Production:

(Canada) A Breaking Glass Pictures release of a Hamlet Prods. production. Produced by Bruce Ramsay, Jacquie Gould, John Cassini. Executive producers, Simon Barry, David Hansen.

Crew:

Directed, written by Bruce Ramsay, based on the play by William Shakespeare. Camera (color), Michael C. Blundell;  editors, Lisa Robison, Franco Pante; music, Schaun Tozer; production designer, Paul Joyal; art director, Mheyah Bailey; costume designers, Jenni Gullett; sound, Stephen Weakes, James Shoening; associate producers, Derek Barry, Fiona Barry, Albert Wessel, Shawn McLaughlin; assistant director, Jacqueline Gould; casting, Sean Cossey.

With:

Bruce Ramsay, Lara Gilchrist, Peter Wingfield, Gillian Barber, Duncan Fraser, Haid Sutherland, Stephen Lobo, Russell Roberts.

More Film

  • The Lighthouse, with Willem Dafoe, FICM.

    Willem Dafoe on Robert Pattinson, Choosing Roles, Acting as Adventure

    MORELIA, Mexico – Mindful of how his words could “turn into click-bait,” Willem Dafoe, in Morelia to present his latest film “The Lighthouse,” declined to comment about the looming advent of more streaming giants in the market. “It’s a complex question; we’re still forming ideas on how people see films and how films are being [...]

  • Motherless Brooklyn BTS Edward Norton

    Edward Norton Hails His 'Motherless Brooklyn' Crew for Their 'Career-Best' Work

    Edward Norton wrote, directed, produced and stars in Warner Bros.’ “Motherless Brooklyn,” but he’s quick to give credit to his behind-the-camera collaborators. Norton told Variety: “I think this is career-best work for some of these people.” The film is set in 1950s New York, and the team accomplished a lot on a budget of $26 million [...]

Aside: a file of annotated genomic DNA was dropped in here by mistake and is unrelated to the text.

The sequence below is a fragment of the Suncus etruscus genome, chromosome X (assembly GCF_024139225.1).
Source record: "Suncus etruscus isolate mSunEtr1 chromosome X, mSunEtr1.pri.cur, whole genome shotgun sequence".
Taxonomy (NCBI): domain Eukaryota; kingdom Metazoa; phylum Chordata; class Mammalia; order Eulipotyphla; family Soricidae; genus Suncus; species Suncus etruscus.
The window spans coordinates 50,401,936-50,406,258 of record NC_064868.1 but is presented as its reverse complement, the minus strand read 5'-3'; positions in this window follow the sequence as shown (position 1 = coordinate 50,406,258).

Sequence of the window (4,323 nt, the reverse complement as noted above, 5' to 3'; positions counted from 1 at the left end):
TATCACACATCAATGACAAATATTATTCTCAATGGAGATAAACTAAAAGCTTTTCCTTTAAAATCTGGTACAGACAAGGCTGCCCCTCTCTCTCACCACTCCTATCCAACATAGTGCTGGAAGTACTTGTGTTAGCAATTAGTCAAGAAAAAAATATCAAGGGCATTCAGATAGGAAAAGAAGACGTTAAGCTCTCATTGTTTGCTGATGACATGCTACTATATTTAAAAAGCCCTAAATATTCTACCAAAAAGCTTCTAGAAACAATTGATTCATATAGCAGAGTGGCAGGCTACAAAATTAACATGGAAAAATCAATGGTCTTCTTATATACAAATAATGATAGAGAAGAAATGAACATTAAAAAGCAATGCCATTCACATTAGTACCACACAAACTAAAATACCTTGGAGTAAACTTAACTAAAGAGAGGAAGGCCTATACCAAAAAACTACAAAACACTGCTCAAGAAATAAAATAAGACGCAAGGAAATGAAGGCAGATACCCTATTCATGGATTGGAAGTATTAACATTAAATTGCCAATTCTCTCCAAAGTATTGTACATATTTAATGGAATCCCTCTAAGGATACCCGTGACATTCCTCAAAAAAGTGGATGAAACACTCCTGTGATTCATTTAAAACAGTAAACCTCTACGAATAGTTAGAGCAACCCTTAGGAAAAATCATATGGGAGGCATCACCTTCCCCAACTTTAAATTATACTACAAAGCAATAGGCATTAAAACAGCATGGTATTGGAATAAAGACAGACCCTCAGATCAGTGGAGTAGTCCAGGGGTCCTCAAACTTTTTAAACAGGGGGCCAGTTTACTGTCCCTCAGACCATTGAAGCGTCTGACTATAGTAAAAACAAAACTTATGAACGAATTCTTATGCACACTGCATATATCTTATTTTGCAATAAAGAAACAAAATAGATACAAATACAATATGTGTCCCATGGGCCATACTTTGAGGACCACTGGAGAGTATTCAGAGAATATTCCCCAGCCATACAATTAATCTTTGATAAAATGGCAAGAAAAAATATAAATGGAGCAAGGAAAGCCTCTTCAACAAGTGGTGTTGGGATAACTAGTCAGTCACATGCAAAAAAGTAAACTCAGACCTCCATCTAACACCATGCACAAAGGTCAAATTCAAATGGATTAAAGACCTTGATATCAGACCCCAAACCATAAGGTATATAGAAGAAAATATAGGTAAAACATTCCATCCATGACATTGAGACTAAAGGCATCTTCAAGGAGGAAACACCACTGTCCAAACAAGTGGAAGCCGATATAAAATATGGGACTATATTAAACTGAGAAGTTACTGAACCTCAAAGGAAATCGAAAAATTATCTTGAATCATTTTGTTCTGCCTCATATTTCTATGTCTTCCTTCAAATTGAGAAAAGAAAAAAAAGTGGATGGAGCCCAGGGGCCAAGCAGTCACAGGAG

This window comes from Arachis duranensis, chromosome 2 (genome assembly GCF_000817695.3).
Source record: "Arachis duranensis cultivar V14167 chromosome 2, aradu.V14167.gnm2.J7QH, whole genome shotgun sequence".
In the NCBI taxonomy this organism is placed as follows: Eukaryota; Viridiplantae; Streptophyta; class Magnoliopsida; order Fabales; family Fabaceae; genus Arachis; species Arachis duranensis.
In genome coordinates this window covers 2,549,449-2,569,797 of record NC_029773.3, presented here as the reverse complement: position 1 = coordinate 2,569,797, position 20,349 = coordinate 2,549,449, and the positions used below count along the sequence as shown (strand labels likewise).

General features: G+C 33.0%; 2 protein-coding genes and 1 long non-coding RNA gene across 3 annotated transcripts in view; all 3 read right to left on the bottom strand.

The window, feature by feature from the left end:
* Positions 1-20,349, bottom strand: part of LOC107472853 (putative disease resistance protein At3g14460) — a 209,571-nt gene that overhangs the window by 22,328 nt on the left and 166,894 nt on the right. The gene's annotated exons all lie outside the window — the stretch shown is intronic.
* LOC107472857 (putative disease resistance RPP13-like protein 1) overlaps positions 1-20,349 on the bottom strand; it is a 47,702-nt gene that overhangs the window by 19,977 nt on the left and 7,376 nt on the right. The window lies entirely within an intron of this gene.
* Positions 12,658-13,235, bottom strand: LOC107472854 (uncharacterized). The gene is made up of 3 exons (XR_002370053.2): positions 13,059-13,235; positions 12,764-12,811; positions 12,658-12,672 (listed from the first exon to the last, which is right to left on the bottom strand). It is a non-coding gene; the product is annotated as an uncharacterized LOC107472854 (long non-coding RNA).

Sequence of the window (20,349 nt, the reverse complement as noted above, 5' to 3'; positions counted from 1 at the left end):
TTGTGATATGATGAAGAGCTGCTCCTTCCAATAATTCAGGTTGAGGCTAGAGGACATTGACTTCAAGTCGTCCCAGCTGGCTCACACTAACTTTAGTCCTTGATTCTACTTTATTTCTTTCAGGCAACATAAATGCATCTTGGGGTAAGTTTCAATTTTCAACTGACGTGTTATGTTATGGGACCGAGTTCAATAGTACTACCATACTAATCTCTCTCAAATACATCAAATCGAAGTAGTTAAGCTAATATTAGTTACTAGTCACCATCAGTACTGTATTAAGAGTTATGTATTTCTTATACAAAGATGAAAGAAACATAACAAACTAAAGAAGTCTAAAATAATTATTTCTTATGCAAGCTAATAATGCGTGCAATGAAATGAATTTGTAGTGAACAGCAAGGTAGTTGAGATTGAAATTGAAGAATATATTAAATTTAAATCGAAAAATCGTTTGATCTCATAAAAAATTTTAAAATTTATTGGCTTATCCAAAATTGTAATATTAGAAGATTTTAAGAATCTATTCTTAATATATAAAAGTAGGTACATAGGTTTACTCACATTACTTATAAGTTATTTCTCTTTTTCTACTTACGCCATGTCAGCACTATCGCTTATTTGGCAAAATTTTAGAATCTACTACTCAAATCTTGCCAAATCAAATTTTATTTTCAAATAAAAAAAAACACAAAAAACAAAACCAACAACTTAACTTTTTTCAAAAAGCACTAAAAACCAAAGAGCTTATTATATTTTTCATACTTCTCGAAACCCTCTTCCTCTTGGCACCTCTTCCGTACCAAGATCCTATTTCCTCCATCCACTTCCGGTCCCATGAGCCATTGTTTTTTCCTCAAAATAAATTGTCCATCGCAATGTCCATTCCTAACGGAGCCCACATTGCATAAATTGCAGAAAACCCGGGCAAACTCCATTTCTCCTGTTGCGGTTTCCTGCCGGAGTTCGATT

• Jo Jo Rabbit Once Upon a

    Why Younger Actors Could Be Crashing the Oscar Nominations

    Tatum O’Neal was only 10 years old when she became the youngest actor to win an Oscar in 1974 for her work alongside her father, Ryan O’Neal, in “Paper Moon.”  Besides O’Neal, the only other young Oscar winners have been Anna Paquin, who at age 11 went home with the supporting actress Oscar for “The Piano” [...]

  • Marona's Fantastic Tale

    Tokyo Film Review: 'Marona's Fantastic Tale'

    “Everyone had the right to love and a bone.” That’s just one of the many canine insights served up by “Marona’s Fantastic Tale,” a dazzling expressionistic view of the world through the eyes of a stray dog who wants nothing more than those two comforts. Actually, the unassuming narrator (Lizzie Brochere) — who looks like [...]

  • Brad Pitt Once Upon a Time

    Quentin Tarantino's 'Once Upon a Time in Hollywood' to Be Re-Released With New Footage

    Quentin Tarantino’s “Once Upon a Time in Hollywood” is heading back to the silver screen. Sony Pictures, the studio behind Tarantino’s latest feature, announced the movie will be re-released with 10 minutes of additional footage, including four new scenes. The lengthier version of “Once Upon a Time in Hollywood,” which already clocked in at two [...]

  • Roadside Attractions co-presidents Howard Cohen and

    How Roadside Attractions Fights to Give Indies a Theatrical Path to Success

    In January, work and life partners Howard Cohen and Eric d’Arbeloff went to war. Their 15-year-old film distribution and production company, Roadside Attractions, engaged in heated rounds of bidding for four titles playing at the Sundance Film Festival — the Cinderella story “Brittany Runs a Marathon,” the Mindy Kaling comedy “Late Night,” the political documentary [...]

More From Our Brands

Access exclusive content